White House: Illegal Immigrant Kids Whose Lives Are in Danger May Stay

The Hill reports that the White House said Monday that children who have illegally crossed the border would “likely” be permitted to stay in the U.S. if their return to their home countries could imperil their lives.

White House Press Secretary Josh Earnest intoned:

These children will--and other immigrants who are attempting to enter the country without documentation--will go through the immigration process, and that means their claims of asylum will be considered by an immigration judge and by asylum officials. What that means is it means that if an immigration judge determines that they face a credible threat of death upon their return to their home country, then, again, I'm not an immigration judge, but it is likely that the immigration judge will find that that person should be granted humanitarian relief.

A 2008 law allows many of the immigrant children an automatic asylum hearing. Republicans want to amend the law so that the children from Central American countries, who comprise the majority of the new immigrants, undergo the same process as children from Mexico and Canada, who don’t get an automatic hearing. Democrats don’t want to change the law. The White House is being noncommittal.

Earnest said last week that the majority of the immigrant children would not be eligible for asylum and would be returned to their home countries, but his new comments appear to reverse course.

Maryland Gov. Martin O'Malley, who is considering a 2016 presidential run, told CNN over the weekend, “We are not a country that should turn children away and send them back to certain death.”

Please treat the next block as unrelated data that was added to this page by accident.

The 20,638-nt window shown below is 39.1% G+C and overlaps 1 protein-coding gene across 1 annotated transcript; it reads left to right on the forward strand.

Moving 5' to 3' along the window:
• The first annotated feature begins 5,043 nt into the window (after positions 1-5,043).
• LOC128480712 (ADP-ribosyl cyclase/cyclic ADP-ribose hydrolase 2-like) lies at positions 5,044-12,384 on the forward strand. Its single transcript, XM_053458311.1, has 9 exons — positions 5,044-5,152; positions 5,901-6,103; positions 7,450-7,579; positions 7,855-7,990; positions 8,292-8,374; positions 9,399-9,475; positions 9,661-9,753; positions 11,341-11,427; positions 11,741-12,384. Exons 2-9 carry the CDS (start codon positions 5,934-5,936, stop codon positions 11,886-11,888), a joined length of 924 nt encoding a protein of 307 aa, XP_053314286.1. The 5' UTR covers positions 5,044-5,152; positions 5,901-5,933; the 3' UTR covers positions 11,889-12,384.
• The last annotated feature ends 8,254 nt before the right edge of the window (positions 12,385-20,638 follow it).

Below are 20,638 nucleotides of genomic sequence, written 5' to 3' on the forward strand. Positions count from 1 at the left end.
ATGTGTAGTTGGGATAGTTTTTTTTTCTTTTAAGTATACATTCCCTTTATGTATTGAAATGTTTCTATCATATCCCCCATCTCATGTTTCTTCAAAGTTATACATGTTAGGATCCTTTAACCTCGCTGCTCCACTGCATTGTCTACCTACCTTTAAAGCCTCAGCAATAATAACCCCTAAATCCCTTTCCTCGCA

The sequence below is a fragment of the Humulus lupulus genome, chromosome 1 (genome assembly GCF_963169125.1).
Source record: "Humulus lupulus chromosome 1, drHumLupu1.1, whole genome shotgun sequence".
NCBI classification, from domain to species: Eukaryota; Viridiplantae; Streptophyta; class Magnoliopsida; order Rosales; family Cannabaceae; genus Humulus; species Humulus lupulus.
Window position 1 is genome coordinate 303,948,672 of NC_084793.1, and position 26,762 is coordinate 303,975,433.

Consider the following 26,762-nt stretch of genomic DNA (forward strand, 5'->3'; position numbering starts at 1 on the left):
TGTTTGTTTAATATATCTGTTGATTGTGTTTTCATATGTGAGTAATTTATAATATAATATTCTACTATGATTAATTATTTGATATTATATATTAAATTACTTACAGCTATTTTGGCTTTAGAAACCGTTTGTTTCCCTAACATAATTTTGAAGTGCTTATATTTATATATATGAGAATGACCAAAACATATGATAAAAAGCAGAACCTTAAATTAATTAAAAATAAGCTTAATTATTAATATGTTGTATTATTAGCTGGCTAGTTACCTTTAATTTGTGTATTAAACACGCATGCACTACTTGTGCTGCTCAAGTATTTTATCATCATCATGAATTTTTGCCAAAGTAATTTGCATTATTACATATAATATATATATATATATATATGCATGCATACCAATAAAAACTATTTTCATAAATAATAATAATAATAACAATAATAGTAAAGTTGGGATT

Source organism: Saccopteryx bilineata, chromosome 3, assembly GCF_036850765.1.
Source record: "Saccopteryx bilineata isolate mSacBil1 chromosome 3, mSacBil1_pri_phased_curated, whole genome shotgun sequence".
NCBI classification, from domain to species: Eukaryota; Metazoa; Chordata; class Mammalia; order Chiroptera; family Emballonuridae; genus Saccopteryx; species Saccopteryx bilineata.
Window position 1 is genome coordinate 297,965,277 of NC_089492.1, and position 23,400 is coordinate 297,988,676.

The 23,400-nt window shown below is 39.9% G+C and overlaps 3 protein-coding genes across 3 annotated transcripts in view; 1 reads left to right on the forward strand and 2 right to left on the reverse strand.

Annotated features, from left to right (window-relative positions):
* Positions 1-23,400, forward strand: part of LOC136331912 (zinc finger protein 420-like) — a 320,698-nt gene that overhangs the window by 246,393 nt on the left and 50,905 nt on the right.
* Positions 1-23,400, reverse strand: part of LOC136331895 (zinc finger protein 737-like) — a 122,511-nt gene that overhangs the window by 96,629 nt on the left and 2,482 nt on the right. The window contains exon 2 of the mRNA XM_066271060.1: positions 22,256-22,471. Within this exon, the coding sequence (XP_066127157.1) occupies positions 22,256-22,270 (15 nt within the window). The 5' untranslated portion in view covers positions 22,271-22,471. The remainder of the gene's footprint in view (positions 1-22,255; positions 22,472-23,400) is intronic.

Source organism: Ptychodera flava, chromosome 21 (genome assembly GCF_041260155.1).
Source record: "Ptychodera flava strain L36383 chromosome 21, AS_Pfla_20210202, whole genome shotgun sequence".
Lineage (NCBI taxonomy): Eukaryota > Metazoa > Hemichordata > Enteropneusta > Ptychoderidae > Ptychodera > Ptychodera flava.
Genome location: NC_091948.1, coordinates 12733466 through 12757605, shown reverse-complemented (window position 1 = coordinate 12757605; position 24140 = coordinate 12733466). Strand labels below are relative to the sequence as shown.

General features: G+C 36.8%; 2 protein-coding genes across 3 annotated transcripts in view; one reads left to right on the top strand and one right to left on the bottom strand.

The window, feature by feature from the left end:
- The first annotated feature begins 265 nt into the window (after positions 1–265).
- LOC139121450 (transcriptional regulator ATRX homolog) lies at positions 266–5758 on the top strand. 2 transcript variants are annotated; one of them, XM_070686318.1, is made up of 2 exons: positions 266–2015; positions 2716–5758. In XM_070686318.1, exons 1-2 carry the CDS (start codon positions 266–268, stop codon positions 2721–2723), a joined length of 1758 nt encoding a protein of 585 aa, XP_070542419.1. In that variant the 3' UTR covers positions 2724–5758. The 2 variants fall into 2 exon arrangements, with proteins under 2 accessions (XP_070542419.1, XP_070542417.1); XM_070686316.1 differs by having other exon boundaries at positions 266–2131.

Democratic lawmakers are fighting a suggestion that the Department of Homeland Security immediately send many of the children into deportation proceedings. 

Sen. John Cornyn, a Republican, and Rep. Henry Cuellar, a Democrat, both from Texas, have pushed for Border Patrol agents to refuse permission for the immigrant children to enter and to block any asylum hearings.

Earnest reflected the White House’s approach, saying, "We'll wait until it's introduced, and then we'll review the draft.” But then, he intimated that what the White House wants is more control, asserting, “What we are looking to do is get greater authority to more efficiently enforce this law.” He suggested that Obama has made a commitment to “balance the legitimate humanitarian needs of those individuals who are apprehended along the border." 

"We certainly would ensure that they receive the due process to which they are entitled,” said Earnest.


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